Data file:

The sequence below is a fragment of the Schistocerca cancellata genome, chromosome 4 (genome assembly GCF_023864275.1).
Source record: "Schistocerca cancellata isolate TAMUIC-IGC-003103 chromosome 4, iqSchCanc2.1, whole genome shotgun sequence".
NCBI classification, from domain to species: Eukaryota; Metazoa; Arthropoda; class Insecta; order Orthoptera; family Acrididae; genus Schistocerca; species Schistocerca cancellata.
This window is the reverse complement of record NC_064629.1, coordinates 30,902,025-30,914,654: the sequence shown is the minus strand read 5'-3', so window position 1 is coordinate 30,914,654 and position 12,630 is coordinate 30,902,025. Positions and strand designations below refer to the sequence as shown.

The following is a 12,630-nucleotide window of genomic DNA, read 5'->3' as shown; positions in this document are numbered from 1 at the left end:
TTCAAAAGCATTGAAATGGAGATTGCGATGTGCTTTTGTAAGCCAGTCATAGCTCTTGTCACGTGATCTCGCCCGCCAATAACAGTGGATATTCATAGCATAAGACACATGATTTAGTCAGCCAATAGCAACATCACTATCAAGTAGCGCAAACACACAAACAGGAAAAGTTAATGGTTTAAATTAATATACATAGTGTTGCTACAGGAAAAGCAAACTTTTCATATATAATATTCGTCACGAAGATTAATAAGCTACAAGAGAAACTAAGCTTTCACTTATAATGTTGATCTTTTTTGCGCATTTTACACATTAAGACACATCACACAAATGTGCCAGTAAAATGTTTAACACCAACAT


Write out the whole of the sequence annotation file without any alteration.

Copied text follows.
The sequence below is a fragment of the Schistocerca cancellata genome, chromosome 4 (genome assembly GCF_023864275.1).
Source record: "Schistocerca cancellata isolate TAMUIC-IGC-003103 chromosome 4, iqSchCanc2.1, whole genome shotgun sequence".
NCBI classification, from domain to species: Eukaryota; Metazoa; Arthropoda; class Insecta; order Orthoptera; family Acrididae; genus Schistocerca; species Schistocerca cancellata.
This window is the reverse complement of record NC_064629.1, coordinates 30,902,025-30,914,654: the sequence shown is the minus strand read 5'-3', so window position 1 is coordinate 30,914,654 and position 12,630 is coordinate 30,902,025. Positions and strand designations below refer to the sequence as shown.

The following is a 12,630-nucleotide window of genomic DNA, read 5'->3' as shown; positions in this document are numbered from 1 at the left end:
TTCAAAAGCATTGAAATGGAGATTGCGATGTGCTTTTGTAAGCCAGTCATAGCTCTTGTCACGTGATCTCGCCCGCCAATAACAGTGGATATTCATAGCATAAGACACATGATTTAGTCAGCCAATAGCAACATCACTATCAAGTAGCGCAAACACACAAACAGGAAAAGTTAATGGTTTAAATTAATATACATAGTGTTGCTACAGGAAAAGCAAACTTTTCATATATAATATTCGTCACGAAGATTAATAAGCTACAAGAGAAACTAAGCTTTCACTTATAATGTTGATCTTTTTTGCGCATTTTACACATTAAGACACATCACACAAATGTGCCAGTAAAATGTTTAACACCAACAT